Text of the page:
By CIRCulator Editorial Staff
Reprinted from: The Climate CIRCulator
THE GLOBE’S current trajectory of energy use and carbon emissions most closely aligns with the worst-case emissions scenario (RCP8.5) from the latest set of four socioeconomic greenhouse gas concentration trajectories considered in the IPCC Fifth Assessment Report.
Because the four trajectories used in the report are not given likelihoods of occurring, they are difficult to weight by scientists and managers who are assessing climate change impacts.
In his recent talk at the Fifth Annual Pacific Northwest Climate Conference, Steve Davis of the University of California, Irvine, argued that the worst-case scenario should be considered a very real possibility, more likely than the others.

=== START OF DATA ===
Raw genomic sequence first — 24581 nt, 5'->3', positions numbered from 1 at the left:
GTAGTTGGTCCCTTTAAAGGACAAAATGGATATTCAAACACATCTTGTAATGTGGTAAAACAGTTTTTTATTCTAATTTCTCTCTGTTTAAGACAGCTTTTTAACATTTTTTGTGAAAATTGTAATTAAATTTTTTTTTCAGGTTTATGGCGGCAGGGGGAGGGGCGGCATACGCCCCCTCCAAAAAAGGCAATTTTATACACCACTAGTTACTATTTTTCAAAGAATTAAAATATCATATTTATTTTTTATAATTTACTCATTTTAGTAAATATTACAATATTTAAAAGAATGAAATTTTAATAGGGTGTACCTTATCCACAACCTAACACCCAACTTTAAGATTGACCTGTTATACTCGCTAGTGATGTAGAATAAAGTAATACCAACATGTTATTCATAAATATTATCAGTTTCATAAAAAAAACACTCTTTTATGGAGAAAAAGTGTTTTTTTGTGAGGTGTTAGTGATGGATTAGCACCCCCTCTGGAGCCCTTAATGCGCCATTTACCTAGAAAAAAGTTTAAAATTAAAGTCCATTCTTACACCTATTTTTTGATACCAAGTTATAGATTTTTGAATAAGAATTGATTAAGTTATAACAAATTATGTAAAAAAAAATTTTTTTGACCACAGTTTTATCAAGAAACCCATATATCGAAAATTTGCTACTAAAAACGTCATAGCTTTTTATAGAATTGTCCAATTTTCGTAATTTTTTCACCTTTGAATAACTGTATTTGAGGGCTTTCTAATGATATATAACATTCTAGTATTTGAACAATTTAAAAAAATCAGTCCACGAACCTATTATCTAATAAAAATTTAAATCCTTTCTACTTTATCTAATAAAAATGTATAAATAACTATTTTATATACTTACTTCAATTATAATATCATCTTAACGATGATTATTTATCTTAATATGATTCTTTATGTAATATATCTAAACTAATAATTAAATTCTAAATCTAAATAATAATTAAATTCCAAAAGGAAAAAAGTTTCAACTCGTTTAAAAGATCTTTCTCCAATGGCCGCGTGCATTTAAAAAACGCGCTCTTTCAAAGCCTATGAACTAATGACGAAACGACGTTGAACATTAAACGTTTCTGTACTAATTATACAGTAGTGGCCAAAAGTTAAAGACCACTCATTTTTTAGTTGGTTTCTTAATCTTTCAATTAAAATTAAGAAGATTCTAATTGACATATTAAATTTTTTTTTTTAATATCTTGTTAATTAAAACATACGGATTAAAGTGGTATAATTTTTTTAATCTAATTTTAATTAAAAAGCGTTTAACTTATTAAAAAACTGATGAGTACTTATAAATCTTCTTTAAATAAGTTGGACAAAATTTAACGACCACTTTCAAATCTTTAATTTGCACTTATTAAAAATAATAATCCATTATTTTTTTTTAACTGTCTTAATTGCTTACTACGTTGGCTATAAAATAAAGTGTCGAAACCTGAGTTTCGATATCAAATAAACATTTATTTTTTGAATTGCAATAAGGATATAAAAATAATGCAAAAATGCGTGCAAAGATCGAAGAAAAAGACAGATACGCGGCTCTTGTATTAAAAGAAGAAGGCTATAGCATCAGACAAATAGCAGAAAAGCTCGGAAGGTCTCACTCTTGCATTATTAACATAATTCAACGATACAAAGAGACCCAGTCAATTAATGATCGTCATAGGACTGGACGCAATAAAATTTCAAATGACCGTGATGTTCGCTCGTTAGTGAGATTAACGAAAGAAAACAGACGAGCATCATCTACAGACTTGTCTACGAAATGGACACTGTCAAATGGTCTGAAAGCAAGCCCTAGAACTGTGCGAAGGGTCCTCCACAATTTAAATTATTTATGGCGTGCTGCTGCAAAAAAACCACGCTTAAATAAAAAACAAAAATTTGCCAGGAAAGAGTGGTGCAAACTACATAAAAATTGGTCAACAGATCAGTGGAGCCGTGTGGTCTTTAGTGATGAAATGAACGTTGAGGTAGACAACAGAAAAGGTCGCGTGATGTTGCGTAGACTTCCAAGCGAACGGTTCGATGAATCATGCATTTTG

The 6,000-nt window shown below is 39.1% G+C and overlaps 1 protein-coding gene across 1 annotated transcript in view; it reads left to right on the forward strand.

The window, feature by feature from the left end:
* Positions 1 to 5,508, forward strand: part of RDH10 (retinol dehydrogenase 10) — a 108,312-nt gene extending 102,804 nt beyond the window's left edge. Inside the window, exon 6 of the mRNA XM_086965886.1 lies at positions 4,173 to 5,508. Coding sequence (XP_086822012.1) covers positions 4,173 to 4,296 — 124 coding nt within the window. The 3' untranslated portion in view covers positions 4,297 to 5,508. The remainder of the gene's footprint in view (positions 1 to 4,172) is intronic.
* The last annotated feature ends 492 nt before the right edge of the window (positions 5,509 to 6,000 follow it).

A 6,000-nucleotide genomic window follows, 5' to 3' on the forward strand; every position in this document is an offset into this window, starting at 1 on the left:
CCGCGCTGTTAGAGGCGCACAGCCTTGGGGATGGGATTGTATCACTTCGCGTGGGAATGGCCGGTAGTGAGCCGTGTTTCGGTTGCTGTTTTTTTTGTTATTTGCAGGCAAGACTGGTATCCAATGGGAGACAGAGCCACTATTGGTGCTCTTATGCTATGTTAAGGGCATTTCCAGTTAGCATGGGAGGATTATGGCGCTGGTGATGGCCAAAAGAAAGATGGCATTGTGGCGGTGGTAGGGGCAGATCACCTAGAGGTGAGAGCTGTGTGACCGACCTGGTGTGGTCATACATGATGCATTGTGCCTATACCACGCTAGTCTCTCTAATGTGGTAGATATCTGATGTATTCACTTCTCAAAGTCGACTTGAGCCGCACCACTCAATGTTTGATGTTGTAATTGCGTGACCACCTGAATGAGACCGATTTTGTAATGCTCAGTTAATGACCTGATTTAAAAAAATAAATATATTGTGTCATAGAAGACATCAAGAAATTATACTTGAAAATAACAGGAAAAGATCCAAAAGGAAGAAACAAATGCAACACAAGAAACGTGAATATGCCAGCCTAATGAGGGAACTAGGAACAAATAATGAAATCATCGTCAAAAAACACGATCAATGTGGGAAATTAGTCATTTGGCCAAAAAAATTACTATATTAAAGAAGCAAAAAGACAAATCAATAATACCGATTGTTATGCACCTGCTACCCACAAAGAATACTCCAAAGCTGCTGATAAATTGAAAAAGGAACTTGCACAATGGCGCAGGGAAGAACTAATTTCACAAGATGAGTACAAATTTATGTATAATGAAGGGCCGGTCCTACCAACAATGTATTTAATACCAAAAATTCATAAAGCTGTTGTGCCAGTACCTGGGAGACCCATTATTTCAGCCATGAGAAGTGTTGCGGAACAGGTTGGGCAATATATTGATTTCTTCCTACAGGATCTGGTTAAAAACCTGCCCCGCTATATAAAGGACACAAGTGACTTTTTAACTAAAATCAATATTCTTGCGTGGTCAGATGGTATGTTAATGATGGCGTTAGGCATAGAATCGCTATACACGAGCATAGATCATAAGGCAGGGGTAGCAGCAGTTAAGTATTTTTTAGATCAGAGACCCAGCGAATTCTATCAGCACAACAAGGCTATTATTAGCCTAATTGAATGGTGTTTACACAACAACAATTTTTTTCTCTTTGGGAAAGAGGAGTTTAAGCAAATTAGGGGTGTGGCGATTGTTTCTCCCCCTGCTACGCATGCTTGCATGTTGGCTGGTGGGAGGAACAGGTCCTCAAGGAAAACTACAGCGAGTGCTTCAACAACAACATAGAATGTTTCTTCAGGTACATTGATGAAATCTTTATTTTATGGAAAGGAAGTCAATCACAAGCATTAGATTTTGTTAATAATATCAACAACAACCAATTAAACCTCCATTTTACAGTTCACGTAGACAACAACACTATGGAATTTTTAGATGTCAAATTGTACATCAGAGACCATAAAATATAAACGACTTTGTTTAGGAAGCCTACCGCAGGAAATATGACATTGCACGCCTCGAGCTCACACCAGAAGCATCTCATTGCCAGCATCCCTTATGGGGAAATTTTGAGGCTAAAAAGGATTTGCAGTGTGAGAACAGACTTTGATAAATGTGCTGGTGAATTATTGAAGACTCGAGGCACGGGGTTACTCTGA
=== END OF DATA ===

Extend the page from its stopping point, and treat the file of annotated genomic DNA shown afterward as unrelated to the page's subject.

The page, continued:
For the Northwest, this means 7 degrees to 14 degrees Fahrenheit of warming by 2100. (See CIRC’s climate chapter in the Northwest assessment report, 2013.)
What’s more, it would take substantial (and, Davis argues, implausible) collective action to change our current trajectory, though he notes signs of progress in the United States and elsewhere, much depends on what China does in the next decade or two.
The Fifth Annual Pacific Northwest Climate Conference drew researchers and practitioners to Seattle in September.
A version of this story originally appeared in the September 2014 issue of The Climate CIRCulator.